Recently, first lady Michelle Obama helped launch MyPlate to replace MyPyramid, the USDA's version of the food pyramid since 2005. The goal was to simplify the message and encourage people to make sure meals are healthy. The design is simple – a plate divided for fruits, veggies, grains and meat, plus a glass of milk on the side.
And for someone who struggled with the last incarnation of MyPyramid, I find the simpler design is a welcome change. My hope is that it takes nutrition back to an effective, simpler message – eat things in moderation, minimize sweets and keep variety on the plate.
Earlier this year, a study published in the Journal of the American Dietetic Association found that Americans may not be getting enough calcium, despite the fact that intake tends to increase as people age.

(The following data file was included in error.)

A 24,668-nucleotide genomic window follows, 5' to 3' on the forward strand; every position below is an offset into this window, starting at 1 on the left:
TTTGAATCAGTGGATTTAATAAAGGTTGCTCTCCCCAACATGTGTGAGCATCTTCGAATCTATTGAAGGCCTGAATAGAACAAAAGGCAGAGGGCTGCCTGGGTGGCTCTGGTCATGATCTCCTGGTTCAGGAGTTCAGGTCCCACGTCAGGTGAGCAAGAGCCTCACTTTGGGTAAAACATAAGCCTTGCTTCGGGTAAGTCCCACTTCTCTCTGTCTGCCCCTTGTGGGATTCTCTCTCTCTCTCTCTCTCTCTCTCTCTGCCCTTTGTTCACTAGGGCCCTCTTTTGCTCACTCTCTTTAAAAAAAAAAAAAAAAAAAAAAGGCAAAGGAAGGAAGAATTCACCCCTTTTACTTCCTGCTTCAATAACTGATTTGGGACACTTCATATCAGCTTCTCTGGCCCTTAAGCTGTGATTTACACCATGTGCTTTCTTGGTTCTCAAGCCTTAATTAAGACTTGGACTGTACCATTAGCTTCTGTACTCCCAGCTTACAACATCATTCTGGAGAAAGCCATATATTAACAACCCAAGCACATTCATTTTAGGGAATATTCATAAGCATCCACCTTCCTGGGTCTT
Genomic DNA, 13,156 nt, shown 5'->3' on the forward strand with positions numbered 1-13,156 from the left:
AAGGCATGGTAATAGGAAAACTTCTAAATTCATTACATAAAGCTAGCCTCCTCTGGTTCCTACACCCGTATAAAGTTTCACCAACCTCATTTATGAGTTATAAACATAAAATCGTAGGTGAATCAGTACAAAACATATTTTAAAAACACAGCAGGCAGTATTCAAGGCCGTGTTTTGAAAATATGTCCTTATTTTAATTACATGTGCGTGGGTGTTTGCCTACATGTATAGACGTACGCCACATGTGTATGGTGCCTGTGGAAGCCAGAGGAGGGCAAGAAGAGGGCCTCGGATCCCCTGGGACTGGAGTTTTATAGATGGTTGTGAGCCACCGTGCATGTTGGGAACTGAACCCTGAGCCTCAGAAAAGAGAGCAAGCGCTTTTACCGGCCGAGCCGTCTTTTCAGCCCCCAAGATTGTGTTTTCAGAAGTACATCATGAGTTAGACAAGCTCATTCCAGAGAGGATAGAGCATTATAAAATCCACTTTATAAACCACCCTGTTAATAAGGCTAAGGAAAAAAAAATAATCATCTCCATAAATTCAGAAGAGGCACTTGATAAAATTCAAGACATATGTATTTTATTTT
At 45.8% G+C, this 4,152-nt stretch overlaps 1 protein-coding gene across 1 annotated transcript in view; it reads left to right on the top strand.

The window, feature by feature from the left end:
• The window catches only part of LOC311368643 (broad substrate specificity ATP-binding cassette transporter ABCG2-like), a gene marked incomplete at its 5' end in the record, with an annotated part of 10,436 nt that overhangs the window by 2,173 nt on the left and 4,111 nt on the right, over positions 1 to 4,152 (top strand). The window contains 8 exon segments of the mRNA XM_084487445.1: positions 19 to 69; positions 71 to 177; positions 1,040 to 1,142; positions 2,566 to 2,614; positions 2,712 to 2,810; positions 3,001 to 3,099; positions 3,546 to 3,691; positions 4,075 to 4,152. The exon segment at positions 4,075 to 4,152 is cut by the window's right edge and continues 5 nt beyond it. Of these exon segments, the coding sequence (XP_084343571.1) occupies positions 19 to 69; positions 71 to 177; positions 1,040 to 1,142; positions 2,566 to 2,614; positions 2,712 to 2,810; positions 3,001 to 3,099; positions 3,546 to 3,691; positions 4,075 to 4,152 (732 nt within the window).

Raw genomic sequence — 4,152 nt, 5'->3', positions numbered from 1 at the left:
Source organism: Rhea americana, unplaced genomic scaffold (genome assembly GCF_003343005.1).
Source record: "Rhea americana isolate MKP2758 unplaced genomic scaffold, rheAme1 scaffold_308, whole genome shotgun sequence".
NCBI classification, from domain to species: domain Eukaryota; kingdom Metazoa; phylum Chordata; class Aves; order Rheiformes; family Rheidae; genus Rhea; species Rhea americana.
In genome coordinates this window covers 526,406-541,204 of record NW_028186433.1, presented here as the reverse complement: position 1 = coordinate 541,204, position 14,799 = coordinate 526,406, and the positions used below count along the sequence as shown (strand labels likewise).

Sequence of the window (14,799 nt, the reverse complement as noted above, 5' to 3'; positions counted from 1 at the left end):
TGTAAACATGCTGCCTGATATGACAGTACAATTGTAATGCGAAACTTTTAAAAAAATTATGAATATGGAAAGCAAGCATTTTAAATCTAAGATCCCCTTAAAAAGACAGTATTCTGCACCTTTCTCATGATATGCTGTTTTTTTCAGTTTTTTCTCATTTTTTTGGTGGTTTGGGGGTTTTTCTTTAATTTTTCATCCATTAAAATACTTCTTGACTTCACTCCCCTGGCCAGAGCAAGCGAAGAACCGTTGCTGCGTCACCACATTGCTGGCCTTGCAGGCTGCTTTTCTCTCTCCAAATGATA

Using data collected from adults during the National Health and Nutrition Examination Survey (NHANES) of 2003 to 2006, researchers from the University of Connecticut and Yale University found that while self-reported calcium density was highest in older age groups, it was still not sufficient to meet recommended levels.
Although there are other options available, dairy still provides the highest levels of calcium in a diet.
So this month, farmers have something to crow about to their neighbors, the value of dairy to a healthy diet.
To learn more about MyPlate, visit: http://www.choosemyplate.gov/
-- Charlene M. Shupp Espenshade, Special Sections Editor